Michigan DOT (MDOT) transportation planners used simulation modeling to develop and implement work zone mobility mitigation plans for I-75 during the Ambassador Bridge Gateway Project in Detroit. As one of the busiest commercial bridges in the world, access to the bridge had to be maintained throughout the project which was expected to last for 18 months (winter of 2008 to the fall 2009).
This report included findings from a literature review, several case studies, and a two day workshop where experts discussed the integration of business processes at both the operational level and the programmatic/institutional level as a way to improve traffic operations, address nonrecurring traffic congestion, and improve travel time reliability. A special focus was given to impacts on nonrecurring congestion as these factors can significantly impact travel time reliability. The following lessons were derived from relevant experience on process integration at both the operations level and the programmatic and institutional levels.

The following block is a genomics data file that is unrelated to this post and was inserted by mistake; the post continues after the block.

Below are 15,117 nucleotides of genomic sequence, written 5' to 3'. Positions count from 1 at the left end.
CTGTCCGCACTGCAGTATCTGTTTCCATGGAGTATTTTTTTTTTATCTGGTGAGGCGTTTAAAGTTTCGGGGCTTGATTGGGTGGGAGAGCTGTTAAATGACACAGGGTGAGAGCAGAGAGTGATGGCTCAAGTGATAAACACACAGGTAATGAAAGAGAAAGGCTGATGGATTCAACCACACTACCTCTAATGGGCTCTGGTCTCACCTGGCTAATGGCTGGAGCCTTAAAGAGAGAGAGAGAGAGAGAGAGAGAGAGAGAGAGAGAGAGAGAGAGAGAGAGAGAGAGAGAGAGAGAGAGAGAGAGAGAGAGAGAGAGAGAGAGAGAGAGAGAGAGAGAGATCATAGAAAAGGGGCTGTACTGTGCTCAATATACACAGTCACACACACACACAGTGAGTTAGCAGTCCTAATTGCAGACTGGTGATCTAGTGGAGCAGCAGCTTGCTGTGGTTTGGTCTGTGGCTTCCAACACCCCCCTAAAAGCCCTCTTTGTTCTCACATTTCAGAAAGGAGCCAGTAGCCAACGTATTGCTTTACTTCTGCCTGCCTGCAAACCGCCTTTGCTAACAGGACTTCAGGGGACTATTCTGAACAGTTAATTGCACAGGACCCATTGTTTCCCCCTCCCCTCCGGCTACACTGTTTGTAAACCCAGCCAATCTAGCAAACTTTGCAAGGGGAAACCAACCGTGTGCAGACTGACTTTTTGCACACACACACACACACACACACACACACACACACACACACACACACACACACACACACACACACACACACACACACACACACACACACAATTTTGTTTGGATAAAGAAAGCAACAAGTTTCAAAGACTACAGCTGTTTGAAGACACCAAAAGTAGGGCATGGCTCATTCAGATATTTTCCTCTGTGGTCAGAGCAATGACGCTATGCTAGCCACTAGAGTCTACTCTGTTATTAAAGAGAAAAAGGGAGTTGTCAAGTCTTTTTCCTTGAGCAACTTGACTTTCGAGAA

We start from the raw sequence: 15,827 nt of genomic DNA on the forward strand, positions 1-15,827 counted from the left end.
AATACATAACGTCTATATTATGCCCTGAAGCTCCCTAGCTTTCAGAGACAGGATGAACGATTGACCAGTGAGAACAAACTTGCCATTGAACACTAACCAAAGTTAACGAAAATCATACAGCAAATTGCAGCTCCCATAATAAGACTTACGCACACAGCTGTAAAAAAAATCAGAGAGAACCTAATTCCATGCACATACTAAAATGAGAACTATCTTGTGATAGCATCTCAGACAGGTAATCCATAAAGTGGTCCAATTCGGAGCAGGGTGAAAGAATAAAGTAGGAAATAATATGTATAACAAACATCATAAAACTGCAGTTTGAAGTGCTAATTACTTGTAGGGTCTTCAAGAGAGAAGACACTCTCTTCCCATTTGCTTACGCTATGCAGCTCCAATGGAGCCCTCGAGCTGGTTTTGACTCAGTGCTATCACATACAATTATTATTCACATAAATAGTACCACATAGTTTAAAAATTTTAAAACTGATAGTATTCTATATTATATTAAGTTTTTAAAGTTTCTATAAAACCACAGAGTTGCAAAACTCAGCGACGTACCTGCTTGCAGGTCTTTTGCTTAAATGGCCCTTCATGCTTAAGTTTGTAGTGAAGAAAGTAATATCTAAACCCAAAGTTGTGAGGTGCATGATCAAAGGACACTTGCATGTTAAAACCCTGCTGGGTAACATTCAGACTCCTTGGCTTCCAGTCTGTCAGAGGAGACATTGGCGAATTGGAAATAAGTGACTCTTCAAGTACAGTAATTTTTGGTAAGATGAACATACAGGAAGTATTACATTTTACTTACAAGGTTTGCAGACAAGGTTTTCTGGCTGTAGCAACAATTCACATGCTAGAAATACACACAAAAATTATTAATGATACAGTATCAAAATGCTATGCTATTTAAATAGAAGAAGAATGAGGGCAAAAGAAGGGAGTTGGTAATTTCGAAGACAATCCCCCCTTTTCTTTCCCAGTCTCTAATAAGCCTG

Consider integration of agency business processes early in the planning process. Agencies are less likely to miss opportunities for integration and are more likely to build systems that can expand to meet future needs.
Develop a formal change management process that will allow agencies to identify correlations between process changes and performance metrics. Agencies should compare changes in processes with changes in performance metric.
Focus on integration of business processes at the institutional or programmatic level rather than at the operations level. Processes that have support from upper levels of management are more likely to remain in place and be viewed as high priority by all levels of agency staff. At the operations level, integration can be problematic as processes vary widely and detailed coordination is required among persons responsible for carrying out specific operational initiatives.
Overall, integration of business process among agencies and stakeholders can enable greater scalability and flexibility of systems, more efficient use of staff and financial resources, and increased efficiency in operational areas that have the most influence on travel-time reliability such as incident management, work zones, planned special events, road weather management, traffic control/traffic operations, capacity/recurring congestion, and demand management.